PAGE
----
Friday, May 26, 2006

Oscar Sulley - Bukom Mashie

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And if you don't know this, then my friend you are in for some serious thrills.

Ghana Soundz 1& 2 available here
Afro Rock vol 1 available here
Benn Loxo Du taccu's perennially excellent African blog here

Photo : Malick Sidibé's "Fou De Disque", 1973, all rights reserved by the photographer.

Monday, May 15, 2006

Carl Dawkins - Satisfaction

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Christopher Porter's excellent blog The Suburbs Are Killing Us ran a post on Carl Dawkins last year, singling out his tracks "Dr. Rodney" and "Pluggy Brown".

He quoted from Colby Graham's Vintage Boss reggae fanzine, which had an interview with Dawkins from 2002 :

"I'm a user but not an abuser of no substance that society tends to push people aside for, when they are users too...My father [Joshua Dawkins] was a drummer with Sonny Bradshaw Big Band, and I used to go with him to help pack up the drum set when he played at Shady Grove and Glass Bucket. At that time he was based in Spanish Town. My Daddy eventually left for England and then to Germany..... I remember I was living in Allman Town when we had the 1951 storm [Hurricane Charlie], and my closet friends were the Sterling brothers [including the Skatalites' Lester]. I went to Allman Town Primary and then to Senior (Kingston) School where I would sing at school concerts along with the likes of Slim Smith, Marcia Griffiths, and Samuel Barton.

"I used to play football and cricket, and I was very close to Slim Smith [later of the Uniques], Fredrick Waite [the father of bassist Patrick and drummer Freddie Jr. of Musical Youth], Winston Riley [of "Stalag" riddim fame], and Franklyn White. That group eventually became the Techniques. I wasn't a member of the group, but we were all close and I helped to choreograph their stage act in the mid-'60s.... Slim Smith was my idol, and whenever the group finished doing their thing at the end of each day I would take the guitar and go off on my own and play. As boys we used to go down to Hunts Bay by the sea, and one evening when we were returning home the group went to audition for J.J. [producer Karl Johnson]. While there Slim Smith said to him that I have some 'hit songs.' He laughed at me like Santa Claus: ho ho ho! I sang my first songs, one called "Run Your Shoes Off," then "Baby I Love You' and 'Hard Times.' Man! J.J. loved the songs and they became hits."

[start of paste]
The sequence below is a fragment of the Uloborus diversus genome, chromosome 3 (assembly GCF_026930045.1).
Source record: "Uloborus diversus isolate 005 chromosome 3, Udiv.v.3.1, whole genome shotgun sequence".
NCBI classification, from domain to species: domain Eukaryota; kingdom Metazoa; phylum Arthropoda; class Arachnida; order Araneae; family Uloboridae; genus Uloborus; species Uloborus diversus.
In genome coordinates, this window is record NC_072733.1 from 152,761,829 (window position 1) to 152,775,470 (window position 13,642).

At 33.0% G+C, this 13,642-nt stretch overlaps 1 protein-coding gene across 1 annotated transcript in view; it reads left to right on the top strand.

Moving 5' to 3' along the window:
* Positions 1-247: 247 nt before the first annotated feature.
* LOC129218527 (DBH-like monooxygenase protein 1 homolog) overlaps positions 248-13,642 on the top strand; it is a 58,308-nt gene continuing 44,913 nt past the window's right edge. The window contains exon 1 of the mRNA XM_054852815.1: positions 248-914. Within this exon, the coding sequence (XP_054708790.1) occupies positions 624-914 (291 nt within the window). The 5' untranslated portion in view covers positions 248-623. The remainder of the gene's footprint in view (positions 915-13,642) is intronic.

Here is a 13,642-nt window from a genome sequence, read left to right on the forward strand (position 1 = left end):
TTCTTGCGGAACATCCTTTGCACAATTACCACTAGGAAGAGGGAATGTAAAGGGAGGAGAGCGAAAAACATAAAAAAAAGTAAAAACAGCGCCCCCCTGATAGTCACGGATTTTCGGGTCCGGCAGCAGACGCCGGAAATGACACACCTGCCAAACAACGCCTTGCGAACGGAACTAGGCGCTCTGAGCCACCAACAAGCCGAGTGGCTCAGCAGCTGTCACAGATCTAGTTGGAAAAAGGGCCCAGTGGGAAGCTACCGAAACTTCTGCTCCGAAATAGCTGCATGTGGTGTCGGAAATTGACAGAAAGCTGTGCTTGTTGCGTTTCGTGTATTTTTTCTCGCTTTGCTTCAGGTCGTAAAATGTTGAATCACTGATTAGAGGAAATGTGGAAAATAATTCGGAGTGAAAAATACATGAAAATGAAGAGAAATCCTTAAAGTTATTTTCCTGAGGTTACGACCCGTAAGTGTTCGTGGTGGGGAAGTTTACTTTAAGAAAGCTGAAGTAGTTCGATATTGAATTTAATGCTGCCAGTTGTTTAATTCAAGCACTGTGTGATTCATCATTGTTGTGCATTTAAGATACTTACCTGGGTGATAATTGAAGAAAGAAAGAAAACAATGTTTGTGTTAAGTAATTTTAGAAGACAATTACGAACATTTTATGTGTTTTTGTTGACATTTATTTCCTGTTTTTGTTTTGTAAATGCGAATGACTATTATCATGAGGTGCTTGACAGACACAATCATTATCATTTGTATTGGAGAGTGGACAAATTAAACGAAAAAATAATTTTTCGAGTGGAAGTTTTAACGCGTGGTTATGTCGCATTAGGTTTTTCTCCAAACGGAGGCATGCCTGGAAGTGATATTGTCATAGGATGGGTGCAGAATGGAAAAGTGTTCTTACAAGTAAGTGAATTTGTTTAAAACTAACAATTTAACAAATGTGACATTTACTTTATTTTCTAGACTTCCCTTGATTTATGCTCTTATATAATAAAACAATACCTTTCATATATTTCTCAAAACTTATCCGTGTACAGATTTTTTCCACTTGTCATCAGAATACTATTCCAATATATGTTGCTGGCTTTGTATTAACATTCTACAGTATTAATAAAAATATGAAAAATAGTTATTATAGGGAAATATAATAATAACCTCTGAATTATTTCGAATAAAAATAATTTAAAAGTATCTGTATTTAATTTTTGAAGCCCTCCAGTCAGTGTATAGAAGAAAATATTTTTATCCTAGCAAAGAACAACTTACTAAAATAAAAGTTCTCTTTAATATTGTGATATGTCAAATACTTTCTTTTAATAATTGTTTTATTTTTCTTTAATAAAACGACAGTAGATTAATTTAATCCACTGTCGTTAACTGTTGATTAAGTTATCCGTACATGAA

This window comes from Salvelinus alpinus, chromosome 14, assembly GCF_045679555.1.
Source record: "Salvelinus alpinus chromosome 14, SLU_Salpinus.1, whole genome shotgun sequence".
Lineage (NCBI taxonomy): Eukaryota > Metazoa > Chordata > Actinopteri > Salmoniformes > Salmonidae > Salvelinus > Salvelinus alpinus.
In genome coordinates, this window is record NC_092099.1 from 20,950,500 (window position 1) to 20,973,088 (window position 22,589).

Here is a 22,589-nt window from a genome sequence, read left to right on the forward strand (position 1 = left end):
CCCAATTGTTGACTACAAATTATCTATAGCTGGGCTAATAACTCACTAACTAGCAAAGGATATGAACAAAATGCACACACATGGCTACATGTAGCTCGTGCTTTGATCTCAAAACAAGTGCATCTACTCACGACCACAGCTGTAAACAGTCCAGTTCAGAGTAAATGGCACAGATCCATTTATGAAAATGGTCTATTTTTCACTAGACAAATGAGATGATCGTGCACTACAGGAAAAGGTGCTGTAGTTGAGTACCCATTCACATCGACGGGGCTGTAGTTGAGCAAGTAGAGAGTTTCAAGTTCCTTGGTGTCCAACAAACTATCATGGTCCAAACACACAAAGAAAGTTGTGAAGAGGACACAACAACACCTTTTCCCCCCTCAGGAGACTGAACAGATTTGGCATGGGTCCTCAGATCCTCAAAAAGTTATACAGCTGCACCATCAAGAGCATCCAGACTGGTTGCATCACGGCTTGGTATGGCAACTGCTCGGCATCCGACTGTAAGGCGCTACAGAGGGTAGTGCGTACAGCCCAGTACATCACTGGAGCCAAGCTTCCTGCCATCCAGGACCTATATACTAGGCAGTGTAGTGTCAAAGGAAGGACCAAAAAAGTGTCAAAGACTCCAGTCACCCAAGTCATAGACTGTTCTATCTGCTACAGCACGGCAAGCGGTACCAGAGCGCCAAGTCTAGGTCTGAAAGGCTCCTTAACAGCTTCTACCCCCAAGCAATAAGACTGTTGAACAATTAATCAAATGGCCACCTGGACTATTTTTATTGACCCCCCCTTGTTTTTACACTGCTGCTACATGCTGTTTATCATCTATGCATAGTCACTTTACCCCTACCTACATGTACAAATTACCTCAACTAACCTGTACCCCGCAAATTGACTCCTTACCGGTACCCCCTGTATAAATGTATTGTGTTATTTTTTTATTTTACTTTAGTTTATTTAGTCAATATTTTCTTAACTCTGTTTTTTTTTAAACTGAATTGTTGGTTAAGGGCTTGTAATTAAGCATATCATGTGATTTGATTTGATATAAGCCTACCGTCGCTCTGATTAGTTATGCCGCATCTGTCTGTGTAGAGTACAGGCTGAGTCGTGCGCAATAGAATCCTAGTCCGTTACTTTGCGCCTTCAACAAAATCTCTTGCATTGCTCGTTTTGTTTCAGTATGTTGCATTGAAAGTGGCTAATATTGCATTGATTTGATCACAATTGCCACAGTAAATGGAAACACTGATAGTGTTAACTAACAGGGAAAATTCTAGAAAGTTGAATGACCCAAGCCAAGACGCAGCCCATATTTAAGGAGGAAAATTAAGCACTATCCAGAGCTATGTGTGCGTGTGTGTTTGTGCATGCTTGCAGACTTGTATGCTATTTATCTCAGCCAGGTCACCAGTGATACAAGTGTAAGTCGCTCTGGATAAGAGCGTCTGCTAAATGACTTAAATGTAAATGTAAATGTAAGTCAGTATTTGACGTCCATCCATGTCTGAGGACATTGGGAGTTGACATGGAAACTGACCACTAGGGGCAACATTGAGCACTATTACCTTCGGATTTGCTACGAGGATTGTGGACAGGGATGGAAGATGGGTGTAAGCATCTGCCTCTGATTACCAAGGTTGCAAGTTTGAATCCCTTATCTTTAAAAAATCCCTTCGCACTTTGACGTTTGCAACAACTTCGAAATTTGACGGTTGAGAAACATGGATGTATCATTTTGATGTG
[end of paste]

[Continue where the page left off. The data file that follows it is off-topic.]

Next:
"I went to Richmond Farm Prison, and lots of other artists were there, too, for smoking the weed. You had Lord Creator, Toots Hibbert, Bunny Wailer, and more. At Richmond we had celebrity status, and we wrote lots of songs while there."

"One day we played some football and smoked weed, and I felt nice. I had a guitar and I started playing with my friend Milton. I said to him that my heart was beating fast and Milton started making a beating sound. So I said to the weed man, 'Boy, mi satisfy, tell you the truthfully, you weed good yu see.' I then put words to the event and came up with 'Satisfaction.'"

Wednesday, May 03, 2006

Tim Rose - Morning Dew

In the rock pantheon, two of the most covered songs remain "Hey Joe", and "Morning Dew". And Tim Rose claims he wrote both.

He didn't. "Hey Joe" was probably penned in the early 60's by Billy Roberts, but when Rose performed his edgy, lethally slowed down version at the Cafe Wha? in New York to an impressionable Jimi Hendrix, and subsequently watched as Hendrix sold buckets of a similarly slowed down version, Rose made an audacious claim as author : he re-recorded Hey Joe in the 1990s, re-titling it Blue Steel .44 and again claimed he wrote it, influenced by similar folk songs from his childhood.

Morning Dew was originally penned by Bonnie Dobson. She leant it to Fred Neil, who took it round the New York circuit - and Rose snapped off the smooth folky melancholic edges, replacing it with a snarling, apocalyptic, reverb saturated blast. He somehow managed to secure a writing credit through this appropriation, and the song went on to be covered ad nauseam till the present day. Worthy mentions go to the ever dependable Nancy & Lee.

For our purposes, there's one big detail here. It's a great song, but it's the breakbeat drumming and colossal chops that counts : stand up one Bernard "Pretty" Purdie.

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